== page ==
cover image Sacred Cow

Sacred Cow

Diamela Eltit, Diamela Elitt. Serpent's Tail, $12.99 (160pp) ISBN 978-1-85242-287-5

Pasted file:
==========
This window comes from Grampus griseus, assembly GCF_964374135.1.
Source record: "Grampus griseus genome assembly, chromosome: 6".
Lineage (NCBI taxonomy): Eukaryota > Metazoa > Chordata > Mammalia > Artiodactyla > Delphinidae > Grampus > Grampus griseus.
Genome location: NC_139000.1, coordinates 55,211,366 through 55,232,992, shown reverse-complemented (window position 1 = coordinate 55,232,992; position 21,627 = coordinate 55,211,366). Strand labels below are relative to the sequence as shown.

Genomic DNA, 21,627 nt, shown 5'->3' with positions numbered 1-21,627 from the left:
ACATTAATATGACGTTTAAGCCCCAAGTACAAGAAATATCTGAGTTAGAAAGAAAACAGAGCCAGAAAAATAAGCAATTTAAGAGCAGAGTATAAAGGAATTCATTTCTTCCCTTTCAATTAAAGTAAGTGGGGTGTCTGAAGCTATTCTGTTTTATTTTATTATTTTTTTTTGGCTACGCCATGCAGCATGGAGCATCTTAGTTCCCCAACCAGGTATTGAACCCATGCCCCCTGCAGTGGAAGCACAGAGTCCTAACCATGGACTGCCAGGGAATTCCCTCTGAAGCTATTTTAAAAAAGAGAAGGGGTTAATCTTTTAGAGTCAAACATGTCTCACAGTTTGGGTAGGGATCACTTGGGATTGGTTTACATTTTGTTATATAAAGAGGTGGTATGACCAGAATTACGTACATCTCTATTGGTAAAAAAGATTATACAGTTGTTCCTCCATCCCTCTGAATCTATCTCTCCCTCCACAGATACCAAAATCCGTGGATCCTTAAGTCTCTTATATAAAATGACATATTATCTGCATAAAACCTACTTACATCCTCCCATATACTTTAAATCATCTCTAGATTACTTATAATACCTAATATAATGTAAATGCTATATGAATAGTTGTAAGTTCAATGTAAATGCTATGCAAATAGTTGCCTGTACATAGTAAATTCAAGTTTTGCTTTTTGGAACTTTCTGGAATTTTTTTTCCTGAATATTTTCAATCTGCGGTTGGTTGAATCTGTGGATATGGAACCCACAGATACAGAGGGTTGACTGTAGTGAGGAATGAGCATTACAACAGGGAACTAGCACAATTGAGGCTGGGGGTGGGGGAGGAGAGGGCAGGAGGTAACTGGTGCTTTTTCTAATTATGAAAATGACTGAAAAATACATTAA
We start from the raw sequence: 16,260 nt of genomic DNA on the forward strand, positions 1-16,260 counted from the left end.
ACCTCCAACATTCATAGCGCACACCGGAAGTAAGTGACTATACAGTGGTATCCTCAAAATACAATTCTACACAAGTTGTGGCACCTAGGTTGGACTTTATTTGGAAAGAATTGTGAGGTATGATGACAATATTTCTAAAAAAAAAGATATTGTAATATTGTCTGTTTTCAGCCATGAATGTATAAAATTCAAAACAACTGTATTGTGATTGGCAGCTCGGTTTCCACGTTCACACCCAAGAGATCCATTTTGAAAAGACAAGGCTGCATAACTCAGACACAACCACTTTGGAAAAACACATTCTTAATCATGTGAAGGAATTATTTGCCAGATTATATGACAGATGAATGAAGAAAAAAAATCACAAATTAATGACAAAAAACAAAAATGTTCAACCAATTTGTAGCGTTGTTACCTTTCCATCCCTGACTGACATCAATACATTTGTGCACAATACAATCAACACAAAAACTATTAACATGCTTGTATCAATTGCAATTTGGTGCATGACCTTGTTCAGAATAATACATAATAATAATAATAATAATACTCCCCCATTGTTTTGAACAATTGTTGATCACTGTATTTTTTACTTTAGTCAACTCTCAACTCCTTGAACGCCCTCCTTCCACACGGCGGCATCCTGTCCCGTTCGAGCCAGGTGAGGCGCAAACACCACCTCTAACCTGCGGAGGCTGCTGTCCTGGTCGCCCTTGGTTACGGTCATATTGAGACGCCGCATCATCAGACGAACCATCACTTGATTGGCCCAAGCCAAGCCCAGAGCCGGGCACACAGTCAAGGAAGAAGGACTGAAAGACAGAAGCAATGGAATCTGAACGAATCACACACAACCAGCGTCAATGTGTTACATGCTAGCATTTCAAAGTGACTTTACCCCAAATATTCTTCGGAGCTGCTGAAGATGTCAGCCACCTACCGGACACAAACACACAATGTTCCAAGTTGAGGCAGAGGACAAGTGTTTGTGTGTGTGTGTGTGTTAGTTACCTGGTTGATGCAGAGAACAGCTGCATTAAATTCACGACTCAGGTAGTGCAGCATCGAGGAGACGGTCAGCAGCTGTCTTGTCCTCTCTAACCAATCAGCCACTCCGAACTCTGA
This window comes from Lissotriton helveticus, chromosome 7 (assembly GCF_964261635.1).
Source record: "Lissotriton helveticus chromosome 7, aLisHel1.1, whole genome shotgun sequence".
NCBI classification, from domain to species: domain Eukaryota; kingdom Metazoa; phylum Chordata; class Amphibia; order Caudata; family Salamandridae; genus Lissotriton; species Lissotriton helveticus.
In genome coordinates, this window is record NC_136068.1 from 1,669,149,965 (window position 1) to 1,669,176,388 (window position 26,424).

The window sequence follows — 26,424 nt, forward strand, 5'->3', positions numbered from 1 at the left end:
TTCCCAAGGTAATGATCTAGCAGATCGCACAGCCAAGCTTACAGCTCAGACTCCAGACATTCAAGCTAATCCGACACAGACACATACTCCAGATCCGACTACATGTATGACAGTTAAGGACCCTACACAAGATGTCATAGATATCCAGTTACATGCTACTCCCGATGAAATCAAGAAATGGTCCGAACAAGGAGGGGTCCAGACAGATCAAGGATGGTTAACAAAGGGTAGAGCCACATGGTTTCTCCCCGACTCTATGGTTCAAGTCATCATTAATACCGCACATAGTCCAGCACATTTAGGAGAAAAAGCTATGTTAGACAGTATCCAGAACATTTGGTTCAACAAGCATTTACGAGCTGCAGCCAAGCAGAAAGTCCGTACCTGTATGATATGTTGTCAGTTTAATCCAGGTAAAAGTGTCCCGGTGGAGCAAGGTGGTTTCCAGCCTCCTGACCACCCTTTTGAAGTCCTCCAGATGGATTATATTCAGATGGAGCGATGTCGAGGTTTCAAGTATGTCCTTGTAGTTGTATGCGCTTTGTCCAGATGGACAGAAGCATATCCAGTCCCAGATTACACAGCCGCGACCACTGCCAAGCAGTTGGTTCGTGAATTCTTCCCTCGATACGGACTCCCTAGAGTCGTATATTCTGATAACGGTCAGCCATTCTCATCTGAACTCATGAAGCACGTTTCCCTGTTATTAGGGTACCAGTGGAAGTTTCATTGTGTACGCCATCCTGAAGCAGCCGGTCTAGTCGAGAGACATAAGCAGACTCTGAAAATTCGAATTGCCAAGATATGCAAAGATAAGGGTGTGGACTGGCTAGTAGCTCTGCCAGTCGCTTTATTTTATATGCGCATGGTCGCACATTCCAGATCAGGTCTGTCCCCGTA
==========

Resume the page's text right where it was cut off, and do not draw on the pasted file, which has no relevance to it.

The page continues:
The Chilean Eltit (The Fourth World) has a fierce dark side that becomes oppressive in this novel set in Santiago about a woman's obsession with a lover. The narrator is in love with Manuel, a man who has migrated from ``the South'' with his wife. The worse he treats her the more she loves him, and most of this brief novel consists of her eloquent ranting about him. The truth is ephemeral here; the narrator is constantly contradicting herself and others: first she says that Manuel misses the South terribly and talks about it all the time in reverent tones (``City-dweller that I was, his obsession felt foreign to me''); but she then explains that he had really hated the South and had run away from it. When the two are separated, the narrator imagines quite calmly that she is communicating with Manuel by telepathy, making her blind to the oppressive changes taking place in Chile in the '70s because ``With my head thus jammed, it refused to take in the countless changes that were taking place in the city.'' Eventually, she finds herself poverty-stricken and miserable, roaming around ``in pursuit of non-existent jobs.'' The writing here is startling, and often startlingly bloody, and the translation does it justice. As the allegory it clearly is of the position of women in this troubled country, it works well, although on the narrative level it occasionally become repetitive. (Dec.)